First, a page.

MALIBU, California — If recent Hollywood history has taught us anything, it's that you will never go broke overestimating the public's thirst for comedy based on a perpetual state of adolescence.

From a middle-age man looking to lose his virginity, to a thirtysomething meeting the parents, to a group of guys starting a fraternity, modern comedy often focuses on male protagonists stuck in various stages of arrested development.

(Check out photos from the set of "Spring Breakdown.")

Fret not, ladies. Fire up your pit grills, pick out a sexy bikini, and don't forget to practice your keg stands — you're about to share in the hijinks and collegiate capers with 2007's "Spring Breakdown," an upcoming film from director Ryan Shiraki and writer/ "Saturday Night Live" alum Rachel Dratch.

"What we were trying to do is, like, in all these dude movies you have regular guys hooking up with these total hottie ladies," Dratch dished during a recent visit to the Malibu set. "So Ryan's idea was to flip that. It's finally the regular chicks hooking up with the super-hot dudes. We are turning the tables on the whole Hollywood gender problem."

Dratch is joined in the land of studs and Buds by former "SNL" castmate Amy Poehler and Parker Posey as three friends who take an unexpected trip to a stereotypical spring-break destination. When life gave them lemons, these girls made citrus coolers.

"The plot [follows] three women who are college friends — who didn't have the greatest time in college — [who] get to go to spring break and kind of live the college experience they never really had," Dratch revealed. "We each have our sort of troubles. Parker has work troubles, Amy was never the popular girl, and [I] never had the romance of it all."

For Dratch, who admitted that she wasn't too wild in her college days, the world of spring break was a buffet of new experiences — from the salad bar of foam parties to the bread line of keg stands.

"I just did my first keg stand right now," Dratch said on set. "What I didn't know is that there are two dudes lifting you up, so you really don't have to have the arm strength I was fearing [I would need]. When it goes up your nose, it really hurts."

Joining the threesome in their quest to leave no hot bod unturned is Missi Pyle as Charlene, a hotel owner who has "done spring break about 18 times" after she showed up for vacation in high school and decided to never leave. According to Pyle, studying up on being the ultimate party girl took rigorous effort and determined dedication to her craft.

"I did a lot of research. I felt like I needed to before I started this film," the 33-year-old actress joked. "I drank a lot of beer; I had never done that before, so I did that. And I have massaged a lot of oil on bodies. Because my character likes the guys, she has been around the block a few times. So I was loving a lot of people before I started shooting — I made out with everybody on the set, just for my character."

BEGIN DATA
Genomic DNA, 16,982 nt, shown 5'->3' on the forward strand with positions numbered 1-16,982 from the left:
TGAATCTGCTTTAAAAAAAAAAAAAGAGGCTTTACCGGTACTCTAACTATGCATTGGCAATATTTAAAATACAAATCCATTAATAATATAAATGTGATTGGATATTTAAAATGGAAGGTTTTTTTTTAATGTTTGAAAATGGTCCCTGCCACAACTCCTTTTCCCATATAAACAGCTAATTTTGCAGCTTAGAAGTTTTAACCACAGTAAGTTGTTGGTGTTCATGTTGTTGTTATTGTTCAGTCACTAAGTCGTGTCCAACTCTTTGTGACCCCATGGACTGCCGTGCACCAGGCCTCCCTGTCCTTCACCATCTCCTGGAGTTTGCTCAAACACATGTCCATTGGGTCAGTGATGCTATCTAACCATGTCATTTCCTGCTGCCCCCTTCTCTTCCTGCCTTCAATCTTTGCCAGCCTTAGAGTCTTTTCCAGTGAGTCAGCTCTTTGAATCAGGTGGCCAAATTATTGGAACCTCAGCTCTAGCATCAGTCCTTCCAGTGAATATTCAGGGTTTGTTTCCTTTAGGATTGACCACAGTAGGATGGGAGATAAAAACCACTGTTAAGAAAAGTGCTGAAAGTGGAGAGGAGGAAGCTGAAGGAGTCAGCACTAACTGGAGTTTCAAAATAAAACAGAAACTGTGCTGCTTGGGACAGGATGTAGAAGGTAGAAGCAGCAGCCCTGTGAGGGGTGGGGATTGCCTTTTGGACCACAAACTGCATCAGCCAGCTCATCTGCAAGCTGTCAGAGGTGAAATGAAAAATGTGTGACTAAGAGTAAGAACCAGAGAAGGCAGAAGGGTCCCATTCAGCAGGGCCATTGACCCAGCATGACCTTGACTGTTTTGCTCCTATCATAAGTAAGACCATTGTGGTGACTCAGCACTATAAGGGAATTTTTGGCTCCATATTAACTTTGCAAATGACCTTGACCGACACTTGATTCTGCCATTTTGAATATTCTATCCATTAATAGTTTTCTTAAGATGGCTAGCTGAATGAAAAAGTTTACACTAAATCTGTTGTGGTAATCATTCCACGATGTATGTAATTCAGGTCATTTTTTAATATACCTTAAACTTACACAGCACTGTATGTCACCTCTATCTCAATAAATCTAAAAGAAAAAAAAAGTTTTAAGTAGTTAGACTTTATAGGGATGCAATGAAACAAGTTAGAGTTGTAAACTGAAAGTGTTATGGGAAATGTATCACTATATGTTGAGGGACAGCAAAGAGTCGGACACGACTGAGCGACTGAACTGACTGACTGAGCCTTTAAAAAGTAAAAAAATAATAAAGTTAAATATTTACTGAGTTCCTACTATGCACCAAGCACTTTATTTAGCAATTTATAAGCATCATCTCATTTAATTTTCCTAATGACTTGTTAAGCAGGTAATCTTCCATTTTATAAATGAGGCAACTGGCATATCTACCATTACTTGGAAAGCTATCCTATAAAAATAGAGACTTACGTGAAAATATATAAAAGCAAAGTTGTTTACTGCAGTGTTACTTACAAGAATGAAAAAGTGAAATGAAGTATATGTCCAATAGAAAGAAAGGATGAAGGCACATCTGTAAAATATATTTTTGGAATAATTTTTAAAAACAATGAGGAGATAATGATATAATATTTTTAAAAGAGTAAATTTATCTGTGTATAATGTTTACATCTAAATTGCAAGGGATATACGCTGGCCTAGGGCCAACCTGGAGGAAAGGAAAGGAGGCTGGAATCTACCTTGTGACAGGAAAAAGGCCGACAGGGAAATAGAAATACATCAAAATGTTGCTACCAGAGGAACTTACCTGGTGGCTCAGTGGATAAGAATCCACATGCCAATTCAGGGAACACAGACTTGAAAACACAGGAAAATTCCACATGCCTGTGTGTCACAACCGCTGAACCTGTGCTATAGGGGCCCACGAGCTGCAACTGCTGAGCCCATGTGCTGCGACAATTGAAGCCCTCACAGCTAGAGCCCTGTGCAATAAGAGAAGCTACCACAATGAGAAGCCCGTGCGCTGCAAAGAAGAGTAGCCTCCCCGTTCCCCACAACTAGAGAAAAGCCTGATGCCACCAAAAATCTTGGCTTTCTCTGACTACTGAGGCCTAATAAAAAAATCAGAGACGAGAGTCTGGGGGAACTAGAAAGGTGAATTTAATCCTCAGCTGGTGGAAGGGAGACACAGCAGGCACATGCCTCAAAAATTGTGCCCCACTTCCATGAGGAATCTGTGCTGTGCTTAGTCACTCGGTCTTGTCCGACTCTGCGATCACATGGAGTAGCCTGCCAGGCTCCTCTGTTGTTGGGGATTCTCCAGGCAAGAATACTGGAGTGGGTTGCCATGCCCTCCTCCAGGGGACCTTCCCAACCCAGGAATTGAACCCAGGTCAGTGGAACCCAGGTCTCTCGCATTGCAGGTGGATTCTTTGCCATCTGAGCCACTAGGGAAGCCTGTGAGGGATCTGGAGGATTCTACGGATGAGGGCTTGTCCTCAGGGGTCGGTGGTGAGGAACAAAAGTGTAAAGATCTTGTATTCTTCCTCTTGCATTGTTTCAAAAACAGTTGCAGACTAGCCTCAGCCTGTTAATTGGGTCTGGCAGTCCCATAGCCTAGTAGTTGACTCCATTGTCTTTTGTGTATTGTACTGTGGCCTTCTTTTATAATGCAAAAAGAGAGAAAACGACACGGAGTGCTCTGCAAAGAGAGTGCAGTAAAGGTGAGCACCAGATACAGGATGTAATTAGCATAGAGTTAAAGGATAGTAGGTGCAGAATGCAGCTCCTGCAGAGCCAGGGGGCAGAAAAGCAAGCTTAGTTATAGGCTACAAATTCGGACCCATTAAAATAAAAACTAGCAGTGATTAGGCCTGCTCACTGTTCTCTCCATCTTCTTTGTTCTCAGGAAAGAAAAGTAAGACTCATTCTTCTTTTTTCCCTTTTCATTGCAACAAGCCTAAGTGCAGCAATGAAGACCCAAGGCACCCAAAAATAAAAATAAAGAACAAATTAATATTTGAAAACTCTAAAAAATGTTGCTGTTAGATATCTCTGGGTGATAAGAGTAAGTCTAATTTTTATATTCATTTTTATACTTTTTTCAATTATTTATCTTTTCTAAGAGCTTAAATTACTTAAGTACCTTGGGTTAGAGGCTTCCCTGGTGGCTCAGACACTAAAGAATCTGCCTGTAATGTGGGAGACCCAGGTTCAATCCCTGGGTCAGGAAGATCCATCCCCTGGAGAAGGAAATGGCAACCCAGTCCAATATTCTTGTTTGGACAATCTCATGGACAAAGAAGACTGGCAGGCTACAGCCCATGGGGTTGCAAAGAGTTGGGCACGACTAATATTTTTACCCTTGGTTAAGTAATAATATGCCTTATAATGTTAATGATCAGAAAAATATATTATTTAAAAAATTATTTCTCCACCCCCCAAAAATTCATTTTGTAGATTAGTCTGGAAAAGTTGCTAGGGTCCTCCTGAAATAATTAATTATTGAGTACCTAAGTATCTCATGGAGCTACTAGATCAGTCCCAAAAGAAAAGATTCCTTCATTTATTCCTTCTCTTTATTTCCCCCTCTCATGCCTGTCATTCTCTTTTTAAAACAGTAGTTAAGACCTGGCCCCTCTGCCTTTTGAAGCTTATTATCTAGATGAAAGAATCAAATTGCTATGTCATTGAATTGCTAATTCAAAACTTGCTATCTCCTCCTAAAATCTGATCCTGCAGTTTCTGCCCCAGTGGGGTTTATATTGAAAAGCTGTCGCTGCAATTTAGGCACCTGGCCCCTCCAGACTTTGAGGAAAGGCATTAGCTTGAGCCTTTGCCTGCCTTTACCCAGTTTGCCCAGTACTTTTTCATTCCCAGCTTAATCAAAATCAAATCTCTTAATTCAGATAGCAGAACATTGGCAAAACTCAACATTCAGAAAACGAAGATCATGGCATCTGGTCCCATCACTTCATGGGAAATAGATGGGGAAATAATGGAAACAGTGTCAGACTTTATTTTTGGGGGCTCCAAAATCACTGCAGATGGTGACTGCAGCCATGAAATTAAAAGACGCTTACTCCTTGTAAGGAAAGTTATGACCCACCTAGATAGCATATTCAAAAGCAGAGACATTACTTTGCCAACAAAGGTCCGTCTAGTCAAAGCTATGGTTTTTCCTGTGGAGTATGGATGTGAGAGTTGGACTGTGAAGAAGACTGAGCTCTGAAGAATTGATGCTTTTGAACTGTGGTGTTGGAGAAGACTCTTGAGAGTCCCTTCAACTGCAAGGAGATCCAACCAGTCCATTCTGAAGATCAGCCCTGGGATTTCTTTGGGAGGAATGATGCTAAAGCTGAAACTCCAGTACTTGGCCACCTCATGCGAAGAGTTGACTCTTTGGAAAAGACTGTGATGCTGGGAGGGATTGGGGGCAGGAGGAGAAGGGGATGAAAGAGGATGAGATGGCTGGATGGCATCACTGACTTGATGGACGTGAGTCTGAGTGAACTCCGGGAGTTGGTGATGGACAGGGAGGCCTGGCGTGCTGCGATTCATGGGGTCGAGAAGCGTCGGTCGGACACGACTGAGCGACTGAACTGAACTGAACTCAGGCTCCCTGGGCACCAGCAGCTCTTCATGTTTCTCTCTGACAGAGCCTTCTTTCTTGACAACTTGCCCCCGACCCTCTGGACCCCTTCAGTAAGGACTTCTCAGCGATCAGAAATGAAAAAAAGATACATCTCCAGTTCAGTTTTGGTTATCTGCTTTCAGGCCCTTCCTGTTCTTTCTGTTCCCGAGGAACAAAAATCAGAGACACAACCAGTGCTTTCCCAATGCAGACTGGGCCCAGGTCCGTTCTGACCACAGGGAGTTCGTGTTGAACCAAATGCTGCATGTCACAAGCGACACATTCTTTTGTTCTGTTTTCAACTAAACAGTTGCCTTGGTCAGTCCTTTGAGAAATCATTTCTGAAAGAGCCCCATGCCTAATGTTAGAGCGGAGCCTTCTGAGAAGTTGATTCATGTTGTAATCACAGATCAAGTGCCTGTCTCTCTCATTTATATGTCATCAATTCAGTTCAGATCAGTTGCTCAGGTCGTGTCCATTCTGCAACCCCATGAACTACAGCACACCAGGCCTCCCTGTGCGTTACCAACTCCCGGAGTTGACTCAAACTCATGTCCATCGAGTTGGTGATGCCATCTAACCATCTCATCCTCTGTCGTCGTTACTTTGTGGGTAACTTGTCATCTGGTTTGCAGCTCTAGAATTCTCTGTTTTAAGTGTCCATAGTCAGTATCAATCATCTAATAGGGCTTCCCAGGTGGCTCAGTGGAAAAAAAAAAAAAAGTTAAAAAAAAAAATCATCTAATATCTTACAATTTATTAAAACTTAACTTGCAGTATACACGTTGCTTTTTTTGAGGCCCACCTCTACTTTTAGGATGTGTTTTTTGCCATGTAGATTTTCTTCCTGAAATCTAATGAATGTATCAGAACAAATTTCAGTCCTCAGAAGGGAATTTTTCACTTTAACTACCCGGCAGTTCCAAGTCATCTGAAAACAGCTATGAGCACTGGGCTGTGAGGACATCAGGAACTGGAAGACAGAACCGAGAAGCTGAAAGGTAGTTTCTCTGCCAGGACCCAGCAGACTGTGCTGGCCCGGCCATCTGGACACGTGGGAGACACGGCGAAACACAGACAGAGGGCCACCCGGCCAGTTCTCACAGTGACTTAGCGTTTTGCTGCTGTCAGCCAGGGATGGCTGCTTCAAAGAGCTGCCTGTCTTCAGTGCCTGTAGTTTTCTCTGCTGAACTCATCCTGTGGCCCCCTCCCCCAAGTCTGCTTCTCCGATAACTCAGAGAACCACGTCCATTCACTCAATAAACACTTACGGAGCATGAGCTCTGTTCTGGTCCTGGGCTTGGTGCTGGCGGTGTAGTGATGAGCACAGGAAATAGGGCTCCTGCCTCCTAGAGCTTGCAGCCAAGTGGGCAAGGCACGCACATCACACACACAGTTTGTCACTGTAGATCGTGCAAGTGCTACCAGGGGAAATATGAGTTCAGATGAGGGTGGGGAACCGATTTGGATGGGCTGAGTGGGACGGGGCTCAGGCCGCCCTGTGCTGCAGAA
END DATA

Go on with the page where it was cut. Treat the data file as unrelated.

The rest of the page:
Also on set were Jana Kramer, Sophie Monk and "Laguna Beach" star Kristin Cavallari (see "Kristin Cavallari Gets Her Mean Girl On In 'Spring Breakdown' ") as three of the illustrious "Sevens." "The hot girls," Poehler explained, adding that in the flick, her character "kind of falls into their graces and gets caught up in it."

As the leader of the group, Monk is out to prove that nothing in life is nearly as fun as being young, hot, popular and on the beach.

"It's just fun because it's so ridiculous — we're wearing bikinis and high heels and just being such bitches," she said. "It's so unrealistic and not accepted that we can go way overboard."

Overboard is where a lot of fans of "Laguna Beach" would like to throw Cavallari, who perfected the rich, spoiled brat routine for two seasons on the hit MTV show. Despite the obvious links to her Sevens character, however, Cavallari admits learning a lot about acting from her elder costars.

"It's been such a learning experience," the 19-year-old actress reported. "Amy's been great about helping us out. We're all so much younger and we don't nearly have as much experience as Amy. So she's been helping us out with timing, and the beats and all that good stuff."

Life's a beach, it seems — but it's not all fun and sun on the set. "Spring break would be my nightmare," Dratch finally confessed. "We thought about going down to do a little research, but we didn't have time. ['Spring Breakdown'] is not completely authentic." But, she added, "There's hot babes," of course.

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